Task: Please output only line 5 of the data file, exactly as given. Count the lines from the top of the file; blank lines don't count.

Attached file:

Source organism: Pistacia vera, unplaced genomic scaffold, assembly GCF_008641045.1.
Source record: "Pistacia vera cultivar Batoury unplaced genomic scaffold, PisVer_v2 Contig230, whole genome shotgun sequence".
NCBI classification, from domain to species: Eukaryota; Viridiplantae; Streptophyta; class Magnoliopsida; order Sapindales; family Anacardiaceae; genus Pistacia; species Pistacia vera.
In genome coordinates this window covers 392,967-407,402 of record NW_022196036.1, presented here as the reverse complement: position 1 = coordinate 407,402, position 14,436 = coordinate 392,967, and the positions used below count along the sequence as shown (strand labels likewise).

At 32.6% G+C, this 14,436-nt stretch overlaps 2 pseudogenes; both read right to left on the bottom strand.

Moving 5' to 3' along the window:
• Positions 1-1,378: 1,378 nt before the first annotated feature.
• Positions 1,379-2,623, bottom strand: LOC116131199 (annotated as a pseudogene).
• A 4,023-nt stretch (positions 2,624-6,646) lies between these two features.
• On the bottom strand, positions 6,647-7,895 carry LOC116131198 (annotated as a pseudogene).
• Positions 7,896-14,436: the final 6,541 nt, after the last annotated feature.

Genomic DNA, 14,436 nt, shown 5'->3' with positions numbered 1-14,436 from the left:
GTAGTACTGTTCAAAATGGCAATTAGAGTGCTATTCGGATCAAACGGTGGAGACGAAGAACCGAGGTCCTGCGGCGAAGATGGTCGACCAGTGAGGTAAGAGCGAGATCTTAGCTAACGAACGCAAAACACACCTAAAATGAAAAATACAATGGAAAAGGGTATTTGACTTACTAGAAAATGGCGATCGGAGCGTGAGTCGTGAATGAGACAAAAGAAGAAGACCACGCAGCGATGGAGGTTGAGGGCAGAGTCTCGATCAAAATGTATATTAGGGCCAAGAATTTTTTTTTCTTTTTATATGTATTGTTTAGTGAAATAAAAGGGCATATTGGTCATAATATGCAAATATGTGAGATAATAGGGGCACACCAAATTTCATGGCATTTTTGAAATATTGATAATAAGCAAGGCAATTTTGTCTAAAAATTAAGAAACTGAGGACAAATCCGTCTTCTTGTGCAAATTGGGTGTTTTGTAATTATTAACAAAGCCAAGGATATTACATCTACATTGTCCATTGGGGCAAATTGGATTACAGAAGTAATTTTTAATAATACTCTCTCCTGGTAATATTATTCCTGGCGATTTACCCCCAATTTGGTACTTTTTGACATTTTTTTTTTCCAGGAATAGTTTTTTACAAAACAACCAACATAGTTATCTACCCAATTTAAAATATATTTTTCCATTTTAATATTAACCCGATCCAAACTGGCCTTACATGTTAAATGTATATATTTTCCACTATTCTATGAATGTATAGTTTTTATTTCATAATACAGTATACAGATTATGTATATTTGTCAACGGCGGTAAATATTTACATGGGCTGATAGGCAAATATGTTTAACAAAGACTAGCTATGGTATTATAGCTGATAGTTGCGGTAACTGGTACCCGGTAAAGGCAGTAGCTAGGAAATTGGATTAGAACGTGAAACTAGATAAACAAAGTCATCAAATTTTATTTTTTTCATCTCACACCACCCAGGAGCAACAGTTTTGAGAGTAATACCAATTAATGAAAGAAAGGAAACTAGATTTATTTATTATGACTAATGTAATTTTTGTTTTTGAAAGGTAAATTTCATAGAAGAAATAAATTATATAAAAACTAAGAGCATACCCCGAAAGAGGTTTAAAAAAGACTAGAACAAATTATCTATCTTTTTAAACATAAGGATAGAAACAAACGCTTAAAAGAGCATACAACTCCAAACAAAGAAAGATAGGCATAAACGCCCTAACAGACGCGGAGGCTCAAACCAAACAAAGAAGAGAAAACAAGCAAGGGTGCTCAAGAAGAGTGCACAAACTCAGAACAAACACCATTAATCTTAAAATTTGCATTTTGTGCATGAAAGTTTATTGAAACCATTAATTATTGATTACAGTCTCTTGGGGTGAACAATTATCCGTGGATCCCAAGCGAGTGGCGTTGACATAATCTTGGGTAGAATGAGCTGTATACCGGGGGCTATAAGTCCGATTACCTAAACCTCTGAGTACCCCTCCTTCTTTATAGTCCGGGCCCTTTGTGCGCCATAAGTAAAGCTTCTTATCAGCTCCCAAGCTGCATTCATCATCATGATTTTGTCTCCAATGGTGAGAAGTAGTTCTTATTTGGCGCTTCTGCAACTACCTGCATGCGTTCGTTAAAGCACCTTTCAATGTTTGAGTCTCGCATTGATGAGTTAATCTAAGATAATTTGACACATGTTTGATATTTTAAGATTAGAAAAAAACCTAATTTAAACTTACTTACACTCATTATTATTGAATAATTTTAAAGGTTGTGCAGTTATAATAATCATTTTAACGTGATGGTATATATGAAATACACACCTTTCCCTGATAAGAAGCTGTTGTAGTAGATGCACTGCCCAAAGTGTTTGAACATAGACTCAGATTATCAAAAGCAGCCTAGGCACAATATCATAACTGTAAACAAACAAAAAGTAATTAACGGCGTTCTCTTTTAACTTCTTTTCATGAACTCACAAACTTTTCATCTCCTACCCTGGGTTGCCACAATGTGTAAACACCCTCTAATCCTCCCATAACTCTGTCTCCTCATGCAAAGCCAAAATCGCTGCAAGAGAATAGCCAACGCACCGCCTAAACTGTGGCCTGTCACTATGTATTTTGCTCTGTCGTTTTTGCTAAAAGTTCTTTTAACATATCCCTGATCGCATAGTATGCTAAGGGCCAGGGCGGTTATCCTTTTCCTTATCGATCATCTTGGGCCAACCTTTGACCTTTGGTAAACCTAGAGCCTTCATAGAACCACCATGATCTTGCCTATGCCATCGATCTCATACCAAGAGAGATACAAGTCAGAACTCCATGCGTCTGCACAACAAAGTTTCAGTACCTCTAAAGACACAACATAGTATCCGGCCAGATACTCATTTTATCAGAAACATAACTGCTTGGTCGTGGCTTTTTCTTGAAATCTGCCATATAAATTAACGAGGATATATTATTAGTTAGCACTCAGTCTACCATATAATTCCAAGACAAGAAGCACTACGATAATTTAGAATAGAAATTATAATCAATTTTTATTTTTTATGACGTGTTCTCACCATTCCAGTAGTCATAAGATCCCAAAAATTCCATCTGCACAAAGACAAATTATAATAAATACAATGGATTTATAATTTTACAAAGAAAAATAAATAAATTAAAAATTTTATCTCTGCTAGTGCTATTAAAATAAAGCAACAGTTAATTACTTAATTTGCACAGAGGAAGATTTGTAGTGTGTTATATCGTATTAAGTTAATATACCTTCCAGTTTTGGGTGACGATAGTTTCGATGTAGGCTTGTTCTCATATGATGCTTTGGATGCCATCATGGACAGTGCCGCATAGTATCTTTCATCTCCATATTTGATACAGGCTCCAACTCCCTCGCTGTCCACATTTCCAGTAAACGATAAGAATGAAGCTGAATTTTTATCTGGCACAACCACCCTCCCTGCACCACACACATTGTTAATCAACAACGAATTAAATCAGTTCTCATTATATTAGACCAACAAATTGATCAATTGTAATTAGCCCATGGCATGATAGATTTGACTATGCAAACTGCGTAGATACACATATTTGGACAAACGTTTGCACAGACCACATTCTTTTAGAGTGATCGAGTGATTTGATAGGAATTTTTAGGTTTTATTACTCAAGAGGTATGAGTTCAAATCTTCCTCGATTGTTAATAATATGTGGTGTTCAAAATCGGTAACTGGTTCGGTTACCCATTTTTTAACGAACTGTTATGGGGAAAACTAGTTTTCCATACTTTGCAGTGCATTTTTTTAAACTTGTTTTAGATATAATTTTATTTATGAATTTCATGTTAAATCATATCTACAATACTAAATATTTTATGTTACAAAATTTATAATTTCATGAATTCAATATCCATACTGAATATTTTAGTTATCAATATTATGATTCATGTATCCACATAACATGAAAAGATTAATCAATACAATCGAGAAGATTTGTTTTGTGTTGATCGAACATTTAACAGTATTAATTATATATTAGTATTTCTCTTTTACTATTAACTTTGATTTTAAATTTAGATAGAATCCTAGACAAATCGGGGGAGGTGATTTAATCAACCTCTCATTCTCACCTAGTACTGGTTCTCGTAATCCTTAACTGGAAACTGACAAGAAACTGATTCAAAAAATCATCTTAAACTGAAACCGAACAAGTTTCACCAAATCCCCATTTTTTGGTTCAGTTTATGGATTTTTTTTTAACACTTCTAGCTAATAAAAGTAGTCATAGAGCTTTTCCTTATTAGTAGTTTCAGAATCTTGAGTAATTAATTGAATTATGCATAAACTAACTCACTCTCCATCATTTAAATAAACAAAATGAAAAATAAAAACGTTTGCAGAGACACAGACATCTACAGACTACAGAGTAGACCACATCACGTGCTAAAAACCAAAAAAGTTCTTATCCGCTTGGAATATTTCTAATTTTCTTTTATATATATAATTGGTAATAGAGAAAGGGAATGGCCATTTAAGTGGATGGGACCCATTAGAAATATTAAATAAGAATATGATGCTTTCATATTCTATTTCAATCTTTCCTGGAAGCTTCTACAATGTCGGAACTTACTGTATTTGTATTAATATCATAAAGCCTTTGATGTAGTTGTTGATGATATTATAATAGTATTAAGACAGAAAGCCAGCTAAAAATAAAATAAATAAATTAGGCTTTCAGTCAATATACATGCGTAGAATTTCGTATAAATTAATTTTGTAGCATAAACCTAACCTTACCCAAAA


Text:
At 32.6% G+C, this 14,436-nt stretch overlaps 2 pseudogenes; both read right to left on the bottom strand.